A new blood test can help doctors more quickly determine whether patients arriving in the emergency room with chest pain are having a heart attack, a US study has confirmed.
According to new research published in the American Heart Association’s journal Circulation, initial high-sensitivity test ruled out a heart attack in 30 percent of patients. The second, done at the one-hour mark, put another 25 percent in the clear.
Overall, the study found, that by the three-hour point, the high-sensitivity test had ruled out a heart attack in 84 percent of patients — versus 80 percent with the conventional test.
“We did not miss any heart attacks using this test in this population,” said lead author Rebecca Vigen, MD, MSCS, a cardiologist at the University of Texas Southwestern Medical Center, adding, “The test also allowed us to determine faster that many patients who had symptoms of a heart attack were not having a heart attack than if we had relied on the traditional test.”
The other patients had abnormal troponin results and received further evaluation. In the end, 2 percent were diagnosed with a heart attack, while others had heart-muscle damage from other causes.
The high-sensitivity test did not miss any heart attacks, Vigen said.
The test can help speed a heart attack diagnosis. But the biggest advantage, according to Dr Christopher Granger, a cardiologist at Duke University in Durham, NC, is that it more quickly rules out a heart attack in the many patients who are not having one. Grangeralso serves on the American College of Cardiology/American Heart Association guideline committee for heart attack care.
“And that’s important to patients and their families,” he said.
One hope, Granger noted, is that the quicker test will encourage people with possible heart attack symptoms to call 911 and get help immediately. As it stands, people often dismiss symptoms because they don’t want to go the ER.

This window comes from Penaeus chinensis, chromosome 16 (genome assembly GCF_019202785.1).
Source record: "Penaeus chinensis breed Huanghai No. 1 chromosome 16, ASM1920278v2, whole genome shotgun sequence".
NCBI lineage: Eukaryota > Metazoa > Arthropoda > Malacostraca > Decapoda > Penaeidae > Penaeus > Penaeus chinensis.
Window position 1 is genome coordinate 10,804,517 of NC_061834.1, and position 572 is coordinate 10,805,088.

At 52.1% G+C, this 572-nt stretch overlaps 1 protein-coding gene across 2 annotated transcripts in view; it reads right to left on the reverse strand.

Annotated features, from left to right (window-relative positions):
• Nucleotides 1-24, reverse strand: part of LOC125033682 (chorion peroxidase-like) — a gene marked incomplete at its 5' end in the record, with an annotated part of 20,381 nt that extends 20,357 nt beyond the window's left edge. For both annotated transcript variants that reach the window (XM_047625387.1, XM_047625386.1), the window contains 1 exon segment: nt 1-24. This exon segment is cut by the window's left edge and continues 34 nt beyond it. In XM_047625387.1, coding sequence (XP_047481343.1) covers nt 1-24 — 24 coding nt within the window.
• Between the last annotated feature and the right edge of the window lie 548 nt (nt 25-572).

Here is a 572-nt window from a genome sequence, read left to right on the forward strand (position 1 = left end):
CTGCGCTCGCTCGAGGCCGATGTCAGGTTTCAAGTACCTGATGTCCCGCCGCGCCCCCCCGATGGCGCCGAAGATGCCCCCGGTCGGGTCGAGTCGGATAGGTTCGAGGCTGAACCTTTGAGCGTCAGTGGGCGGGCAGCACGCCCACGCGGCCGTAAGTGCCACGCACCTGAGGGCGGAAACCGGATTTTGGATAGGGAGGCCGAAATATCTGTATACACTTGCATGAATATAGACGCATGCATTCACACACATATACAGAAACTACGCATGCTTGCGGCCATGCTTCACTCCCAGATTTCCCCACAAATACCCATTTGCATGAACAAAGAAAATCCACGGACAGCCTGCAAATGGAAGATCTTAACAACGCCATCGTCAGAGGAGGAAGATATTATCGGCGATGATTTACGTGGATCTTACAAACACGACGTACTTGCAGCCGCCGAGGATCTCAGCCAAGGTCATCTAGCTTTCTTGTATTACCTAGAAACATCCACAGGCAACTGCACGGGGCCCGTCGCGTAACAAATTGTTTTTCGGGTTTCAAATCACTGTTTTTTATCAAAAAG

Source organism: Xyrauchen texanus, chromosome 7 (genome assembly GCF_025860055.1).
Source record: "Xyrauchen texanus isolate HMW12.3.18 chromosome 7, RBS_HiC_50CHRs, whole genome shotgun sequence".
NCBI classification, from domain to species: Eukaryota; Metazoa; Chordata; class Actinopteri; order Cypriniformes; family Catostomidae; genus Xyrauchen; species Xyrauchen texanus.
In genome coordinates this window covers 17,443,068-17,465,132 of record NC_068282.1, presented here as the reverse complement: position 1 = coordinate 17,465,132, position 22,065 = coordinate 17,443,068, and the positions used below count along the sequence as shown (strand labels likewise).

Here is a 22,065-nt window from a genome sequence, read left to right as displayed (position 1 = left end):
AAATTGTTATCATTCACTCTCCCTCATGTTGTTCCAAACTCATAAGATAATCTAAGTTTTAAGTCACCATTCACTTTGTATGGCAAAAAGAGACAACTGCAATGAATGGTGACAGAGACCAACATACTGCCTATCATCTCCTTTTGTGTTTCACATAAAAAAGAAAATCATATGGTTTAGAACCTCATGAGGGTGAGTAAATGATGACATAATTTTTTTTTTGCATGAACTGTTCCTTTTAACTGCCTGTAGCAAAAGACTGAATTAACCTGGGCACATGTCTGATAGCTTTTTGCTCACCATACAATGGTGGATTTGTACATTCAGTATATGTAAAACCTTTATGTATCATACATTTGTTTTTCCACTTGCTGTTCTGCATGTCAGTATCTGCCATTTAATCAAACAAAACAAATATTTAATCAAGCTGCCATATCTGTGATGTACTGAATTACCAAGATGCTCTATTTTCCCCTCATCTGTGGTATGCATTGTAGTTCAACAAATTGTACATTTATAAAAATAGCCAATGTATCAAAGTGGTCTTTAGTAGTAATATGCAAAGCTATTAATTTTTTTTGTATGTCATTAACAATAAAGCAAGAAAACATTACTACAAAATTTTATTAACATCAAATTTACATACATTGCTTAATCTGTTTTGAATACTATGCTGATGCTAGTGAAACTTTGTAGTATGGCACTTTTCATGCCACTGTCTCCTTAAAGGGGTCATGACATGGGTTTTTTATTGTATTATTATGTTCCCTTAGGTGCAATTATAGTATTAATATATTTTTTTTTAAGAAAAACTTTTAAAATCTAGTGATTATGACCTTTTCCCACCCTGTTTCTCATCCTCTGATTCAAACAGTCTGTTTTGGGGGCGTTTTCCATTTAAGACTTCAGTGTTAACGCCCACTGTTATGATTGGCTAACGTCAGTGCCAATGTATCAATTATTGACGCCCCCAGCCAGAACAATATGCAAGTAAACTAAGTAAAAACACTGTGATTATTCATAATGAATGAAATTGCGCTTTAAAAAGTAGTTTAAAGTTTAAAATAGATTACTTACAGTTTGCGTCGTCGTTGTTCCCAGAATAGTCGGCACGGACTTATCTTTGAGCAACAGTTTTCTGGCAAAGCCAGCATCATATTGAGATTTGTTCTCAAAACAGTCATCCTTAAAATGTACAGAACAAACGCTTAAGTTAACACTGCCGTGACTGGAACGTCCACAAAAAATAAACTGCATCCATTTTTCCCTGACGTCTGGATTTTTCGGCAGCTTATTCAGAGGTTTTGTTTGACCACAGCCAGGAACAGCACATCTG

With Agencies Inputs
Suicide can’t be predicted by asking about suicidal thoughts : Study
Most people who died of suicide deny they experience suicidal thoughts when asked by doctors in the weeks and months leading up to their death, a major Australian study has found.
The findings, co-authored by clinical psychiatrist and Professor Matthew Large from UNSW’s School of Psychiatry, Sydney that published in the journal BJPsych Open The meta-analysis challenge the widely-held assumption that psychiatrists can predict who will suicide by asking if they are preoccupied with thoughts of killing themselves.
The study showed that 80% of patients who were not undergoing psychiatric treatment and who died of suicide reported not to have suicidal thoughts when asked by their psychiatrist or GP.
“If you meet someone who has suicidal ideation there is a 98 per cent chance that they are not going to suicide,” said Professor Large, an international expert on suicide risk assessment who also works in the emergency department of a major Sydney hospital.
“But what we didn’t know was how frequently people who go on to suicide have denied having suicidal thoughts when asked directly,” he added.
“This study proves we can no longer ration psychiatric care based on the presence of suicidal thoughts alone. We need to provide high-quality, patient-centred care for everyone experiencing mental illness, whether or not they reveal they are experiencing suicidal thoughts,” Professor Large said.
About one in 10 people will have suicidal ideation in their lifetime. But the study showed suicidal ideation alone was not rational grounds for deciding who gets treatment and who does not, Professor Large said.
“We know that suicide feeling is pretty common and that suicide is actually a rare event, even among people with severe mental illness,” Professor Large added.
Suicidal ideation tells us an awful lot about how a person is feeling, their psychological distress, sometimes their diagnosis and their need for treatment but it’s not a meaningful test of future behaviour.
Suicidal feelings can fluctuate rapidly and people may suicide very impulsively after only a short period of suicidal thoughts.
But, people had good reasons not to disclose thoughts of suicide, fearing stigma, triggering over-reactions or upsetting family and friends, and being involuntarily admitted for psychiatric treatment, Professor Large said.
Professor Large emphasized that clinicians should not assume that patients experiencing mental distress without reporting suicidal ideas were not at elevated risk of suicide.